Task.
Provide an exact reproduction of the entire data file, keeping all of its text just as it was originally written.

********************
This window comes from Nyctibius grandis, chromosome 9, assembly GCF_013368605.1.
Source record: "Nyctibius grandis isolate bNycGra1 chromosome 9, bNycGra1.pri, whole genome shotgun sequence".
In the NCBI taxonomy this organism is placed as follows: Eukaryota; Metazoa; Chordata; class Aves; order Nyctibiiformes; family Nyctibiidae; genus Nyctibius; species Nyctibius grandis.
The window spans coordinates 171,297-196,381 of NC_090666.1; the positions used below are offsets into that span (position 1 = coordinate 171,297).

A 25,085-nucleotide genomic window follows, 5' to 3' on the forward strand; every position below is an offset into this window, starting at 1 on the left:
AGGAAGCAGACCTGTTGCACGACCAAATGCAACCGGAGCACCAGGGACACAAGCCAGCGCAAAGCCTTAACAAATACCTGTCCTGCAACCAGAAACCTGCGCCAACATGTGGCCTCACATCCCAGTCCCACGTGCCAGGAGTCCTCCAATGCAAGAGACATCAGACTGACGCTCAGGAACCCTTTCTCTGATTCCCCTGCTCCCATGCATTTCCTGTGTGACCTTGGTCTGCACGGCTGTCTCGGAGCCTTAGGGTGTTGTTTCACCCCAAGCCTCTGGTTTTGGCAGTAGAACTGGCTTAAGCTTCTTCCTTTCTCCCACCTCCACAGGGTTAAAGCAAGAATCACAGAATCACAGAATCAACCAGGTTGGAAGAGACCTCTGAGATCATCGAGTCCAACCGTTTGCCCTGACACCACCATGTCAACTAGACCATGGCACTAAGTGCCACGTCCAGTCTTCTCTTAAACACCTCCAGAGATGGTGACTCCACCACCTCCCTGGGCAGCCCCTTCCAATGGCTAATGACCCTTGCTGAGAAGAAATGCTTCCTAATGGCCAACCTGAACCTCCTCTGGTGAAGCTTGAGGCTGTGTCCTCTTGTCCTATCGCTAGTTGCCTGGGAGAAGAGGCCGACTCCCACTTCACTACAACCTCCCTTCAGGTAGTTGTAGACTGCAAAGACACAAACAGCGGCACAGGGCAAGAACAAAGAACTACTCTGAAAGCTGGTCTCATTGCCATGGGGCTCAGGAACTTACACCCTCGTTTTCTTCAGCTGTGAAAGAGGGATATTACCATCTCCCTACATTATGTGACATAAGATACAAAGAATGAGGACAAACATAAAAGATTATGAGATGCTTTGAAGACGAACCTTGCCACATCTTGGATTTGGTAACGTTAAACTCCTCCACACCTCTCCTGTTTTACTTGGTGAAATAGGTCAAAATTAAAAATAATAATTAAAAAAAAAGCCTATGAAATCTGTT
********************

This window comes from Nyctibius grandis, chromosome 9, assembly GCF_013368605.1.
Source record: "Nyctibius grandis isolate bNycGra1 chromosome 9, bNycGra1.pri, whole genome shotgun sequence".
In the NCBI taxonomy this organism is placed as follows: Eukaryota; Metazoa; Chordata; class Aves; order Nyctibiiformes; family Nyctibiidae; genus Nyctibius; species Nyctibius grandis.
The window spans coordinates 171,297-196,381 of NC_090666.1; the positions used below are offsets into that span (position 1 = coordinate 171,297).

A 25,085-nucleotide genomic window follows, 5' to 3' on the forward strand; every position below is an offset into this window, starting at 1 on the left:
AGGAAGCAGACCTGTTGCACGACCAAATGCAACCGGAGCACCAGGGACACAAGCCAGCGCAAAGCCTTAACAAATACCTGTCCTGCAACCAGAAACCTGCGCCAACATGTGGCCTCACATCCCAGTCCCACGTGCCAGGAGTCCTCCAATGCAAGAGACATCAGACTGACGCTCAGGAACCCTTTCTCTGATTCCCCTGCTCCCATGCATTTCCTGTGTGACCTTGGTCTGCACGGCTGTCTCGGAGCCTTAGGGTGTTGTTTCACCCCAAGCCTCTGGTTTTGGCAGTAGAACTGGCTTAAGCTTCTTCCTTTCTCCCACCTCCACAGGGTTAAAGCAAGAATCACAGAATCACAGAATCAACCAGGTTGGAAGAGACCTCTGAGATCATCGAGTCCAACCGTTTGCCCTGACACCACCATGTCAACTAGACCATGGCACTAAGTGCCACGTCCAGTCTTCTCTTAAACACCTCCAGAGATGGTGACTCCACCACCTCCCTGGGCAGCCCCTTCCAATGGCTAATGACCCTTGCTGAGAAGAAATGCTTCCTAATGGCCAACCTGAACCTCCTCTGGTGAAGCTTGAGGCTGTGTCCTCTTGTCCTATCGCTAGTTGCCTGGGAGAAGAGGCCGACTCCCACTTCACTACAACCTCCCTTCAGGTAGTTGTAGACTGCAAAGACACAAACAGCGGCACAGGGCAAGAACAAAGAACTACTCTGAAAGCTGGTCTCATTGCCATGGGGCTCAGGAACTTACACCCTCGTTTTCTTCAGCTGTGAAAGAGGGATATTACCATCTCCCTACATTATGTGACATAAGATACAAAGAATGAGGACAAACATAAAAGATTATGAGATGCTTTGAAGACGAACCTTGCCACATCTTGGATTTGGTAACGTTAAACTCCTCCACACCTCTCCTGTTTTACTTGGTGAAATAGGTCAAAATTAAAAATAATAATTAAAAAAAAAGCCTATGAAATCTGTT